Taken together, these results may imply that VP22 is actively involved in ICP0 translocation from the nucleus. While the majority of full-length VP22 localizes to the cytoplasm of infected cells as described above, a small population localizes to discrete nuclear domains around the time that ICP0 begins to leave the nucleus. We have previously characterized these VP22-containing nuclear domains as being juxtaposed to ICP0-containing ND10s (24). It is conceivable that this nuclear population plays a role in directing ICP0 into its translocation pathway by forming the complex identified in our pulldown assays, with the N terminus dictating the formation of this transport complex by interacting with a third partner. If VP22 is truly involved in ICP0 translocation, one question that remains to be addressed concerns the cytoplasmic localization of ICP0 in Δ22 mutant-infected cells. However, this situation is similar to that of a ΔICP4 mutant virus infection in which ICP0 is efficiently transported, even in the absence of β and γ gene expression (31). Observations with the latter virus have led to the proposal that an additional, post-α gene is actively involved in retaining ICP0 in the nucleus. Hence, as deletion of the entire VP22 reading frame has more widespread effects than simply an absence of ICP0 from virus particles (8, 9), it is possible that overall ICP0 behavior is quite different in Δ22 mutant-infected cells and that any activity for nuclear retention is not functional.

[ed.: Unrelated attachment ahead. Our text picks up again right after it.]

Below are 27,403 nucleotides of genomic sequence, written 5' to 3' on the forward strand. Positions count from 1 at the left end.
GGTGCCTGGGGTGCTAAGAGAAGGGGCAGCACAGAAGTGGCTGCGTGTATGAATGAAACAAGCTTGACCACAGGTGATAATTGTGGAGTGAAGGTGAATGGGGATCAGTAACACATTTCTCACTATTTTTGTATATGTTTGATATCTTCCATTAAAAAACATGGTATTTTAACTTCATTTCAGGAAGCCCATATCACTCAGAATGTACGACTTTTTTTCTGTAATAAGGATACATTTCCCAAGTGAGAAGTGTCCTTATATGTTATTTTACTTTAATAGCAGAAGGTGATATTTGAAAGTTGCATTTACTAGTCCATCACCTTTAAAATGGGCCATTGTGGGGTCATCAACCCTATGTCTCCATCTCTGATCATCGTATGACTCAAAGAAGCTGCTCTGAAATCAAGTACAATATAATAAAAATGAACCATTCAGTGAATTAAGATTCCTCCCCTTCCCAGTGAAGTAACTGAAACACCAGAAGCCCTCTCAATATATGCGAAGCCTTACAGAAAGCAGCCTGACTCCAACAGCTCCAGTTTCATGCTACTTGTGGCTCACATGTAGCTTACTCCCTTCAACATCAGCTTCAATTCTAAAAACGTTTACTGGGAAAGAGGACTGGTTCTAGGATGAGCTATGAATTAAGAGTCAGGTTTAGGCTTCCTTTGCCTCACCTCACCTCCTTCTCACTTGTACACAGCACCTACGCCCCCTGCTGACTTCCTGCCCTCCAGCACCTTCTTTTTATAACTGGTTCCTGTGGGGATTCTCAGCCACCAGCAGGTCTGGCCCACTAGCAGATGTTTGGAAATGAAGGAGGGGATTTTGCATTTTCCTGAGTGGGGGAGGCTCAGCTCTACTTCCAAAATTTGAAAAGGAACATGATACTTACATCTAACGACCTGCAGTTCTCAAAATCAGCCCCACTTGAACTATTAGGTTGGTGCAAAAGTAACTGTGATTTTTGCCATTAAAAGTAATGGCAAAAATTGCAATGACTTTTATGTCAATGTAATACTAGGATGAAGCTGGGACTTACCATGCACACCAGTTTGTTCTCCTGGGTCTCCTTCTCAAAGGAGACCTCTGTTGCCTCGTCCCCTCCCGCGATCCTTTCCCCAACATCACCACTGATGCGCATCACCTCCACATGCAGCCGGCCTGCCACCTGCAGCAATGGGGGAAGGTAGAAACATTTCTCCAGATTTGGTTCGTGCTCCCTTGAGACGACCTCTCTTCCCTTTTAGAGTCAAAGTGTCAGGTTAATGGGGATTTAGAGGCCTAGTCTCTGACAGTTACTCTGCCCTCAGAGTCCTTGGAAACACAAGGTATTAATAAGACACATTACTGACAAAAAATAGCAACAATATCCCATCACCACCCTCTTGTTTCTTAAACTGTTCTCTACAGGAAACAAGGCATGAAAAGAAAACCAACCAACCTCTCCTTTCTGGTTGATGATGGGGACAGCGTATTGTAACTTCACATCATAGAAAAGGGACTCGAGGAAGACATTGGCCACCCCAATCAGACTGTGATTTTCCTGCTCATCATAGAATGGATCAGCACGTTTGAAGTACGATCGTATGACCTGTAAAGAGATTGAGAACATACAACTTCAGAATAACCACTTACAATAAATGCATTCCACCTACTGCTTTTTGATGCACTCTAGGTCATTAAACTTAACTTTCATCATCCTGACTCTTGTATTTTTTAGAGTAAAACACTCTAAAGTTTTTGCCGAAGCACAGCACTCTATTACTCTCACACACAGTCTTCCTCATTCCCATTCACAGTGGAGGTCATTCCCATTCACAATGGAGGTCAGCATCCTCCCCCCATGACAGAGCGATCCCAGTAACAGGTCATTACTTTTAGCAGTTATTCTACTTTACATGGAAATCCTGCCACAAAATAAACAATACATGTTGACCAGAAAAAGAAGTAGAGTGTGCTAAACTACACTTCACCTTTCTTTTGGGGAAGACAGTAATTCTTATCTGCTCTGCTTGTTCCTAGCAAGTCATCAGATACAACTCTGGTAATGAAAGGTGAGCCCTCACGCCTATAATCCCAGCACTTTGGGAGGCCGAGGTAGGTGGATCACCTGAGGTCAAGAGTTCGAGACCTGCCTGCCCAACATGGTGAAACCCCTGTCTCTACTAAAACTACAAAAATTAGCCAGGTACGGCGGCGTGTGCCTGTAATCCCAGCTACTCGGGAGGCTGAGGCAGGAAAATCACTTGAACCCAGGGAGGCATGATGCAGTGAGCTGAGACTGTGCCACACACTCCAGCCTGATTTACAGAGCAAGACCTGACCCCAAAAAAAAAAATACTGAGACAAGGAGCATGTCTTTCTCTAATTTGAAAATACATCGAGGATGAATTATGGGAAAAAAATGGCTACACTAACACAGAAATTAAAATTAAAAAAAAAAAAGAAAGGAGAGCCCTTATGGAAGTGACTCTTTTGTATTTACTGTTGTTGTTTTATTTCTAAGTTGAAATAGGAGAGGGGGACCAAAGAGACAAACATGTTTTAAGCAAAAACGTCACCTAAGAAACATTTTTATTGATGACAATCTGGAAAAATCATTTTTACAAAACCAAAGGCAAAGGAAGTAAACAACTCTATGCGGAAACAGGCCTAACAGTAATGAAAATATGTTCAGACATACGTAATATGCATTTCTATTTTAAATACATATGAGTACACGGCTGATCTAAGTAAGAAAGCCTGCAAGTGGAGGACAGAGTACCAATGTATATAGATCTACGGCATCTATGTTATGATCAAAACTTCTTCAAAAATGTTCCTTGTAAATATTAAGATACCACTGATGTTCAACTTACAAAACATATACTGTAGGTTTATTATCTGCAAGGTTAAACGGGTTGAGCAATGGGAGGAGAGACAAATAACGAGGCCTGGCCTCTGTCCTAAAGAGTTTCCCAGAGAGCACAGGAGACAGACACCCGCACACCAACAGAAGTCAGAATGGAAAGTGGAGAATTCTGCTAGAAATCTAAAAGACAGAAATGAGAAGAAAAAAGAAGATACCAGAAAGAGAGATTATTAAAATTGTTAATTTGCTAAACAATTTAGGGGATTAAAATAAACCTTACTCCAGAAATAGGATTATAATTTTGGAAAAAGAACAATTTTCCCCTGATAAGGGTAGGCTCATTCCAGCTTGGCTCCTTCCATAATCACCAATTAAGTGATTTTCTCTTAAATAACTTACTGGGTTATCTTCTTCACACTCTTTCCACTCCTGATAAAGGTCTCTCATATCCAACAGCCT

In summary, we have shown that ICP0 is a true virion component that is assembled into the virion via a pathway that is absolutely dependent on VP22. Furthermore, VP22 may play an active role in determining the subcellular localization of ICP0 during infection. The next stage of this work will be to determine if virion-incorporated ICP0 has a function at early times of infection. Such studies will be experimentally challenging but will provide invaluable information on the ever-increasing complexity of ICP0 biology.
We thank Chris Boutell and Roger Everett for kindly providing reagents and discussions. We also thank Peter O'Hare, Helena Browne, and Steve Rice for antibodies and viruses.
This work was funded by the Medical Research Council.
Published ahead of print on 17 February 2010.